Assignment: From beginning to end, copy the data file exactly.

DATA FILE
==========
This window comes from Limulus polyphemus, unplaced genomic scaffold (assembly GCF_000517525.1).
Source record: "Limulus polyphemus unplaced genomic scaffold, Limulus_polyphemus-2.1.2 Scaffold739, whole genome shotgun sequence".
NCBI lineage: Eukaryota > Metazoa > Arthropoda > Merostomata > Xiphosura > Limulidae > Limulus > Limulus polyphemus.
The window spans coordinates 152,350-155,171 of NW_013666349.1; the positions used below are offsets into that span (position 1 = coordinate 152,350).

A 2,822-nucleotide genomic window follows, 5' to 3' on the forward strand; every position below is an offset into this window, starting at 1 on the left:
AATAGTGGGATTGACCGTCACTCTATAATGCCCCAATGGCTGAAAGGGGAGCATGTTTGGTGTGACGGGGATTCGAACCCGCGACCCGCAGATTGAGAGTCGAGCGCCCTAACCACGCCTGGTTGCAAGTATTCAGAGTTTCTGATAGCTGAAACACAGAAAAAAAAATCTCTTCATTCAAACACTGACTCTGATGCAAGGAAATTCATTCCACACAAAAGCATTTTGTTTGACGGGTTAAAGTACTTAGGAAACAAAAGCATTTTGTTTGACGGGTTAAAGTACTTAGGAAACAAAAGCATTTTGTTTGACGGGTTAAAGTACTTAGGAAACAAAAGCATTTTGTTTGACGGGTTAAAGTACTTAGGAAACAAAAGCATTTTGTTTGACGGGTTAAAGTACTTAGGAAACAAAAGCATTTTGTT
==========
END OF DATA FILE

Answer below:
This window comes from Limulus polyphemus, unplaced genomic scaffold (assembly GCF_000517525.1).
Source record: "Limulus polyphemus unplaced genomic scaffold, Limulus_polyphemus-2.1.2 Scaffold739, whole genome shotgun sequence".
NCBI lineage: Eukaryota > Metazoa > Arthropoda > Merostomata > Xiphosura > Limulidae > Limulus > Limulus polyphemus.
The window spans coordinates 152,350-155,171 of NW_013666349.1; the positions used below are offsets into that span (position 1 = coordinate 152,350).

A 2,822-nucleotide genomic window follows, 5' to 3' on the forward strand; every position below is an offset into this window, starting at 1 on the left:
AATAGTGGGATTGACCGTCACTCTATAATGCCCCAATGGCTGAAAGGGGAGCATGTTTGGTGTGACGGGGATTCGAACCCGCGACCCGCAGATTGAGAGTCGAGCGCCCTAACCACGCCTGGTTGCAAGTATTCAGAGTTTCTGATAGCTGAAACACAGAAAAAAAAATCTCTTCATTCAAACACTGACTCTGATGCAAGGAAATTCATTCCACACAAAAGCATTTTGTTTGACGGGTTAAAGTACTTAGGAAACAAAAGCATTTTGTTTGACGGGTTAAAGTACTTAGGAAACAAAAGCATTTTGTTTGACGGGTTAAAGTACTTAGGAAACAAAAGCATTTTGTTTGACGGGTTAAAGTACTTAGGAAACAAAAGCATTTTGTTTGACGGGTTAAAGTACTTAGGAAACAAAAGCATTTTGTT